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Global human rights prize names finalists

The annual Martin Ennals Award recognises the work of human rights defenders at risk of persecution.

Picture: Martin Ennals Award for Human Rights Defenders/Wikipedia

GENEVA, SWITZERLAND - A Turkish human rights lawyer, an Afro-Colombian activist, and a Sudanese refugee were nominated on Wednesday for one of the world’s most prestigious human rights prizes.

The annual Martin Ennals Award - sometimes referred to as "the Nobel prize for human rights" due to its global scope - recognises the work of human rights defenders at risk of persecution.

Among the finalists for the prize to be awarded in February 2019 is lawyer and human rights activist Eren Keskin, 59, who has campaigned for more than three decades against sexual violence and torture in Turkey, as well as for Kurdish, women and LGBTI rights.

Organisers of the award say her work has led to physical attacks, including two assaults and the threat of rape.
An editor-in-chief for a newspaper shut down by the Turkish authorities, Keskin was convicted in March of "insulting" Turkish President Recep Tayyip Erdogan and is appealing a 12-and-a-half-year jail sentence.

"I am being prosecuted with 143 charges for my solidarity with an opposition newspaper in the context of freedom of expression," Keskin said in a statement about her nomination. "Thank you for not forgetting us."

According to the P24 press freedom group, more than 170 journalists are currently detained in Turkey, most of them jailed under emergency laws following the failed 2016 coup against Erdogan.

'HUMAN DIGNITY'

Another finalist is Marino Cordoba Berrio (54) a member of the Afro-Colombian ethnic group, who has spent decades campaigning against the illegal logging and mining of his community's land in the Pacific region.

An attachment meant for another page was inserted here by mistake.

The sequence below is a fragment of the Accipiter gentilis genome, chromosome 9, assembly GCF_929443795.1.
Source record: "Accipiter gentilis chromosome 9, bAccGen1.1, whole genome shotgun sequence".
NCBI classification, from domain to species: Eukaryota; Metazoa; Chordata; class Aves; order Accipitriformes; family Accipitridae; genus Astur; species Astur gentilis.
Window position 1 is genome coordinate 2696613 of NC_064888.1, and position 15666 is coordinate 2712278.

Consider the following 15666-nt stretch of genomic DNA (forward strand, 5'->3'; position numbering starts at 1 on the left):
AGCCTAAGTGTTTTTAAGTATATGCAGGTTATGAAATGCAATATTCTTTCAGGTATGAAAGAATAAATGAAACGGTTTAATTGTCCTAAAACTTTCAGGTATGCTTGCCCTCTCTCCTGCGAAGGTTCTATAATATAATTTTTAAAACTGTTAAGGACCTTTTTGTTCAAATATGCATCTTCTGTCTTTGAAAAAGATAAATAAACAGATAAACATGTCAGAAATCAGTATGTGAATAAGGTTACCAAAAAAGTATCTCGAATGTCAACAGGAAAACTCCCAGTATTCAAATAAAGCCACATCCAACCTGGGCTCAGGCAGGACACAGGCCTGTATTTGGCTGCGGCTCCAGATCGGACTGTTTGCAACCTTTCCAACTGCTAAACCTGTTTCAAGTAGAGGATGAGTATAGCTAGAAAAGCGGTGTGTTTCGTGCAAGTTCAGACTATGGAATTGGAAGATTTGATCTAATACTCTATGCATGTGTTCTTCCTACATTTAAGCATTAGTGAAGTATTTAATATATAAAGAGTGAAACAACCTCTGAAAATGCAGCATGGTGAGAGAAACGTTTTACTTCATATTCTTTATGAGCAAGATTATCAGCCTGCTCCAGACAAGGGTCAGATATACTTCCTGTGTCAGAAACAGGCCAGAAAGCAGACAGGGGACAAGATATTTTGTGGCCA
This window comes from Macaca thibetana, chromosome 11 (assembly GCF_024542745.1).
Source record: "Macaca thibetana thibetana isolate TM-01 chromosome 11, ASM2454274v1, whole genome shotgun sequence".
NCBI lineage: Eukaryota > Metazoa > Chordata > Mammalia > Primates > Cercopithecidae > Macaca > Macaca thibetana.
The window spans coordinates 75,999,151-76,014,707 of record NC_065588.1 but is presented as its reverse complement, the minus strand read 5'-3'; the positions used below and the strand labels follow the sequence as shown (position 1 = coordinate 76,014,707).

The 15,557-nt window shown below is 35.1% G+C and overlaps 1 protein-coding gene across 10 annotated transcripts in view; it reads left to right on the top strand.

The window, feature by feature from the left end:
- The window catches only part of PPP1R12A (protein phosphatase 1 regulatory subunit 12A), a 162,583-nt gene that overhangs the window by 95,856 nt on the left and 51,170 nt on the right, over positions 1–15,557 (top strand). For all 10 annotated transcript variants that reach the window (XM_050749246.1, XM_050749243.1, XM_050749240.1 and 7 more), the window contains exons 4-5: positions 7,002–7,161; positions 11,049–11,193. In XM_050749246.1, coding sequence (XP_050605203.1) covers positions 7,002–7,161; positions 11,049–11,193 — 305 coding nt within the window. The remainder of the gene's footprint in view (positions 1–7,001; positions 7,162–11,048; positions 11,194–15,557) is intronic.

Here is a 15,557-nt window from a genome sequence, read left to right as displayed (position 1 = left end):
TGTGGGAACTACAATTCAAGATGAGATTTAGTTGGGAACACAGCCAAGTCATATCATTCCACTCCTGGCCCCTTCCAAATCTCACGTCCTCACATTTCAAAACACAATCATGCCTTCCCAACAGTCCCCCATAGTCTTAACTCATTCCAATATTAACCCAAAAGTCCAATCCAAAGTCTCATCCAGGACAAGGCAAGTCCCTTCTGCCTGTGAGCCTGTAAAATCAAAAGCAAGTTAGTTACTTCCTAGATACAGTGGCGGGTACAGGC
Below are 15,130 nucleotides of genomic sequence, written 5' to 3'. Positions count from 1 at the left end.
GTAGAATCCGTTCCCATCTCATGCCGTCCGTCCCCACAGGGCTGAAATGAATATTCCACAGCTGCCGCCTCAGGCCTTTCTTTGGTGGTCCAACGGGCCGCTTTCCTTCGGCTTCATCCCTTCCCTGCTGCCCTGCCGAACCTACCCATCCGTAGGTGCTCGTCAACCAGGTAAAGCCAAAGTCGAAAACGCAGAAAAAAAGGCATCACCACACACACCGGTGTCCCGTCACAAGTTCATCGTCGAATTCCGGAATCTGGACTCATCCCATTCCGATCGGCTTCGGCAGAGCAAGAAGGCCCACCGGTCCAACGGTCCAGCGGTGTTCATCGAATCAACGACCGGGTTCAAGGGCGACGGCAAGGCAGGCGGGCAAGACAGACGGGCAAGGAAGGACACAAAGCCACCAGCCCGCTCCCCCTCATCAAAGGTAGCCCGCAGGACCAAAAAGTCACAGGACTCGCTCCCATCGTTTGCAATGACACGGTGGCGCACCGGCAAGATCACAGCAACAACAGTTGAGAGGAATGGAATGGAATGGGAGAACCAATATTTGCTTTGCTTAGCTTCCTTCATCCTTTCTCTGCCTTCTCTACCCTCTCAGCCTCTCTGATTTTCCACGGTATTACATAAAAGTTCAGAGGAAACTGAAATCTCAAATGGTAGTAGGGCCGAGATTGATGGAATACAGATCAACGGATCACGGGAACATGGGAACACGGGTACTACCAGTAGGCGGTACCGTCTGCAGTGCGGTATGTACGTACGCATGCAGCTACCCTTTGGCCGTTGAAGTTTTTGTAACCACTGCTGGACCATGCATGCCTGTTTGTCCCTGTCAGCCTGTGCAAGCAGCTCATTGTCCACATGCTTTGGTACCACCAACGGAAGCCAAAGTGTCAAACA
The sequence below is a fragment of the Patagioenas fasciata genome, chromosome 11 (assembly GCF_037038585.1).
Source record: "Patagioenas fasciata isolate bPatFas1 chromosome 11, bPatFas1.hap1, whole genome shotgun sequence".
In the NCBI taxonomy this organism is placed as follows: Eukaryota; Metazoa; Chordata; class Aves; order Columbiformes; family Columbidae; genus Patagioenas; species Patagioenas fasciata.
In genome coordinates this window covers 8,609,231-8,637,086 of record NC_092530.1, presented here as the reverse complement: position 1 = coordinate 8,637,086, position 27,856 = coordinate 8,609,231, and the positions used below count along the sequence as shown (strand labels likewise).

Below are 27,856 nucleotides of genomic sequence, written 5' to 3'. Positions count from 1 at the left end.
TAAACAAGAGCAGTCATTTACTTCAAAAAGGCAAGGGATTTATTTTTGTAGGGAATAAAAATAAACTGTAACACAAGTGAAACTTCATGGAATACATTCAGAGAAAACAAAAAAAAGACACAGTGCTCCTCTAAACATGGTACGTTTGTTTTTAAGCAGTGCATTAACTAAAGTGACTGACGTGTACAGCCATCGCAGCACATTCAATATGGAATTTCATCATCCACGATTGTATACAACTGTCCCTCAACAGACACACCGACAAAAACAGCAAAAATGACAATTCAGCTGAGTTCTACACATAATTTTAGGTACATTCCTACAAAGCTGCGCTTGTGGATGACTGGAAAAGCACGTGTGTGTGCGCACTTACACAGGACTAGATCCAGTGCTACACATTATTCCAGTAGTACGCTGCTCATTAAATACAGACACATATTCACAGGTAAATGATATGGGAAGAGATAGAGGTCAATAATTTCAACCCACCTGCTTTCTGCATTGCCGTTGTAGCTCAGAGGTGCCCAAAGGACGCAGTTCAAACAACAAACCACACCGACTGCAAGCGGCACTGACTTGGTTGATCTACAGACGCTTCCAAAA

Forced to seek asylum in the US in 2002, he returned a decade later to Colombia. Award organisers say he has regularly received death threats and is under constant armed guard.

"We have historically been excluded politically, socially and economically, also affected by war..," Berrio said in a statement.

This year’s third nominee is Abdul Aziz Muhamat, a 26-year-old Sudanese refugee who has been held on Papua New Guinea's Manus Island for five years.

He is one of hundreds of asylum seekers who Australia sends to remote Pacific facilities such as on Nauru and Manus Island, and has documented allegations of abuse and cruelty through a podcast and media interviews.

"He has paid a price for this as he is seen as a 'ringleader' by both the PNG and Australian authorities," organisers of the Martin Ennals Award said.

"My work to expose this cruel system helps preserve my self-respect and inherent human dignity," Muhamat said in a statement.

"It helps me fight for the rights of every refugee around the universe, which I’ll do until my last breath."

The Geneva-based Martin Ennals Foundation is named after the first secretary general of Amnesty International, who died in 1991.

The prize is judged by 10 leading rights groups, including Amnesty and Human Rights Watch.

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